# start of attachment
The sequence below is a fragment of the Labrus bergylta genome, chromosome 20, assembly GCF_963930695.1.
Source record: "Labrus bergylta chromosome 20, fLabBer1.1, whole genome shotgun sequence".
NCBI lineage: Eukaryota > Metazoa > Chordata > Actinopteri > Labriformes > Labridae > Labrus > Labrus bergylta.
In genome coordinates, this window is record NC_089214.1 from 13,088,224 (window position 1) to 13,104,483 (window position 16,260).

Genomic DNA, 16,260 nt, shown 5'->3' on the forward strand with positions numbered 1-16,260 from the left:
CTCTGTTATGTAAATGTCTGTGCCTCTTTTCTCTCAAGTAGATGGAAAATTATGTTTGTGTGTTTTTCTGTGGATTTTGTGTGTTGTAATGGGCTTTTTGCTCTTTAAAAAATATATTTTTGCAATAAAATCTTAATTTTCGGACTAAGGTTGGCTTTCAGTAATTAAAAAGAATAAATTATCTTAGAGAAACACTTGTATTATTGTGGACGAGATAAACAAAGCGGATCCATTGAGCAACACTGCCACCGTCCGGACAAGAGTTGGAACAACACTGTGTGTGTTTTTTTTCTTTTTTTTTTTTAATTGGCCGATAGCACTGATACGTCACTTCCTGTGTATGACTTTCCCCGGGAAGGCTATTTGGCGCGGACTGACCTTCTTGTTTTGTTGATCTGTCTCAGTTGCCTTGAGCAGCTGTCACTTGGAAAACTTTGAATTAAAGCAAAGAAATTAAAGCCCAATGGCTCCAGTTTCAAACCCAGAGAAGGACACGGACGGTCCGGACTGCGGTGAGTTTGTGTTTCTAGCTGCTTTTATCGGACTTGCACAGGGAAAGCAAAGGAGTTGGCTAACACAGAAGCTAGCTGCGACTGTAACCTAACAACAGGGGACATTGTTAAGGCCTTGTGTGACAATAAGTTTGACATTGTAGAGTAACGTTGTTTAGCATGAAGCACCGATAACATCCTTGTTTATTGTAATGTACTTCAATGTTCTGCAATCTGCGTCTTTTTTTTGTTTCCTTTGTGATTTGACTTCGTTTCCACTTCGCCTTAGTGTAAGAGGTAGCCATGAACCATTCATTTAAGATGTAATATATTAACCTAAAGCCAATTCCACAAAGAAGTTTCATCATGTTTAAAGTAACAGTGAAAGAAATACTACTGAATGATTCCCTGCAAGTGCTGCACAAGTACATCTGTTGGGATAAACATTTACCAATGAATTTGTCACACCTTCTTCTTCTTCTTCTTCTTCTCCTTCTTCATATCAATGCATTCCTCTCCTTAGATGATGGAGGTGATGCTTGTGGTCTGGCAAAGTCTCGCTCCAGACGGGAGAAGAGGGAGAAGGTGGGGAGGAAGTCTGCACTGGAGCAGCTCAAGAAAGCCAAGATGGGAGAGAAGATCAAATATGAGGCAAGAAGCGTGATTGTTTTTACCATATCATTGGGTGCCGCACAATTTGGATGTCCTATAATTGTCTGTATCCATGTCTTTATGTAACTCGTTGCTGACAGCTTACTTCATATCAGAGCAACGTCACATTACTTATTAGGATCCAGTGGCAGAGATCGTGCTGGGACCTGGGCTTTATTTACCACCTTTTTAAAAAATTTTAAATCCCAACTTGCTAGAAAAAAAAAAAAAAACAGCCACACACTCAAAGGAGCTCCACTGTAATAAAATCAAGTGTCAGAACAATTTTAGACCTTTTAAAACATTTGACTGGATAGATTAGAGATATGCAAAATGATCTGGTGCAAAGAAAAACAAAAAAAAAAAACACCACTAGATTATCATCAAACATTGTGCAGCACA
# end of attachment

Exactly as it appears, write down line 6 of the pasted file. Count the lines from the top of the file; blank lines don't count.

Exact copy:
CTCTGTTATGTAAATGTCTGTGCCTCTTTTCTCTCAAGTAGATGGAAAATTATGTTTGTGTGTTTTTCTGTGGATTTTGTGTGTTGTAATGGGCTTTTTGCTCTTTAAAAAATATATTTTTGCAATAAAATCTTAATTTTCGGACTAAGGTTGGCTTTCAGTAATTAAAAAGAATAAATTATCTTAGAGAAACACTTGTATTATTGTGGACGAGATAAACAAAGCGGATCCATTGAGCAACACTGCCACCGTCCGGACAAGAGTTGGAACAACACTGTGTGTGTTTTTTTTCTTTTTTTTTTTTAATTGGCCGATAGCACTGATACGTCACTTCCTGTGTATGACTTTCCCCGGGAAGGCTATTTGGCGCGGACTGACCTTCTTGTTTTGTTGATCTGTCTCAGTTGCCTTGAGCAGCTGTCACTTGGAAAACTTTGAATTAAAGCAAAGAAATTAAAGCCCAATGGCTCCAGTTTCAAACCCAGAGAAGGACACGGACGGTCCGGACTGCGGTGAGTTTGTGTTTCTAGCTGCTTTTATCGGACTTGCACAGGGAAAGCAAAGGAGTTGGCTAACACAGAAGCTAGCTGCGACTGTAACCTAACAACAGGGGACATTGTTAAGGCCTTGTGTGACAATAAGTTTGACATTGTAGAGTAACGTTGTTTAGCATGAAGCACCGATAACATCCTTGTTTATTGTAATGTACTTCAATGTTCTGCAATCTGCGTCTTTTTTTTGTTTCCTTTGTGATTTGACTTCGTTTCCACTTCGCCTTAGTGTAAGAGGTAGCCATGAACCATTCATTTAAGATGTAATATATTAACCTAAAGCCAATTCCACAAAGAAGTTTCATCATGTTTAAAGTAACAGTGAAAGAAATACTACTGAATGATTCCCTGCAAGTGCTGCACAAGTACATCTGTTGGGATAAACATTTACCAATGAATTTGTCACACCTTCTTCTTCTTCTTCTTCTTCTCCTTCTTCATATCAATGCATTCCTCTCCTTAGATGATGGAGGTGATGCTTGTGGTCTGGCAAAGTCTCGCTCCAGACGGGAGAAGAGGGAGAAGGTGGGGAGGAAGTCTGCACTGGAGCAGCTCAAGAAAGCCAAGATGGGAGAGAAGATCAAATATGAGGCAAGAAGCGTGATTGTTTTTACCATATCATTGGGTGCCGCACAATTTGGATGTCCTATAATTGTCTGTATCCATGTCTTTATGTAACTCGTTGCTGACAGCTTACTTCATATCAGAGCAACGTCACATTACTTATTAGGATCCAGTGGCAGAGATCGTGCTGGGACCTGGGCTTTATTTACCACCTTTTTAAAAAATTTTAAATCCCAACTTGCTAGAAAAAAAAAAAAAAACAGCCACACACTCAAAGGAGCTCCACTGTAATAAAATCAAGTGTCAGAACAATTTTAGACCTTTTAAAACATTTGACTGGATAGATTAGAGATATGCAAAATGATCTGGTGCAAAGAAAAACAAAAAAAAAAAACACCACTAGATTATCATCAAACATTGTGCAGCACA